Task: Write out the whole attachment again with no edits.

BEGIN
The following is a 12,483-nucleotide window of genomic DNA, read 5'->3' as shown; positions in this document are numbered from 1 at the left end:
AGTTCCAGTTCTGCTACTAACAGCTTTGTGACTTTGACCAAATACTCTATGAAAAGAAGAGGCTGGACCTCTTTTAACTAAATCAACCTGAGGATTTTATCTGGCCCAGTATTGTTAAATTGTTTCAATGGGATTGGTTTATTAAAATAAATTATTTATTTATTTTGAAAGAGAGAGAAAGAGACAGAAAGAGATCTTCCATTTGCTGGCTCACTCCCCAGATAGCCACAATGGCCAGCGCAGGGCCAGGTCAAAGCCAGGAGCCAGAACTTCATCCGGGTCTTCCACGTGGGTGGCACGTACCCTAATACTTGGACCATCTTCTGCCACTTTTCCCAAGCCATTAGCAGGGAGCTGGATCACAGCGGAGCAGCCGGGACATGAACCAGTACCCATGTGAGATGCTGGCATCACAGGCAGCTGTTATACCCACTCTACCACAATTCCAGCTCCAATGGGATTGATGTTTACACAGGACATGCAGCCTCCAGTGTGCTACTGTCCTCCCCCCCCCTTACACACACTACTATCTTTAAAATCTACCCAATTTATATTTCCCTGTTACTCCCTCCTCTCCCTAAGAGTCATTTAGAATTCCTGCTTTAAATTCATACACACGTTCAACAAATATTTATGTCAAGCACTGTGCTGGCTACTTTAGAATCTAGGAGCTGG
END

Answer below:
The following is a 12,483-nucleotide window of genomic DNA, read 5'->3' as shown; positions in this document are numbered from 1 at the left end:
AGTTCCAGTTCTGCTACTAACAGCTTTGTGACTTTGACCAAATACTCTATGAAAAGAAGAGGCTGGACCTCTTTTAACTAAATCAACCTGAGGATTTTATCTGGCCCAGTATTGTTAAATTGTTTCAATGGGATTGGTTTATTAAAATAAATTATTTATTTATTTTGAAAGAGAGAGAAAGAGACAGAAAGAGATCTTCCATTTGCTGGCTCACTCCCCAGATAGCCACAATGGCCAGCGCAGGGCCAGGTCAAAGCCAGGAGCCAGAACTTCATCCGGGTCTTCCACGTGGGTGGCACGTACCCTAATACTTGGACCATCTTCTGCCACTTTTCCCAAGCCATTAGCAGGGAGCTGGATCACAGCGGAGCAGCCGGGACATGAACCAGTACCCATGTGAGATGCTGGCATCACAGGCAGCTGTTATACCCACTCTACCACAATTCCAGCTCCAATGGGATTGATGTTTACACAGGACATGCAGCCTCCAGTGTGCTACTGTCCTCCCCCCCCCTTACACACACTACTATCTTTAAAATCTACCCAATTTATATTTCCCTGTTACTCCCTCCTCTCCCTAAGAGTCATTTAGAATTCCTGCTTTAAATTCATACACACGTTCAACAAATATTTATGTCAAGCACTGTGCTGGCTACTTTAGAATCTAGGAGCTGG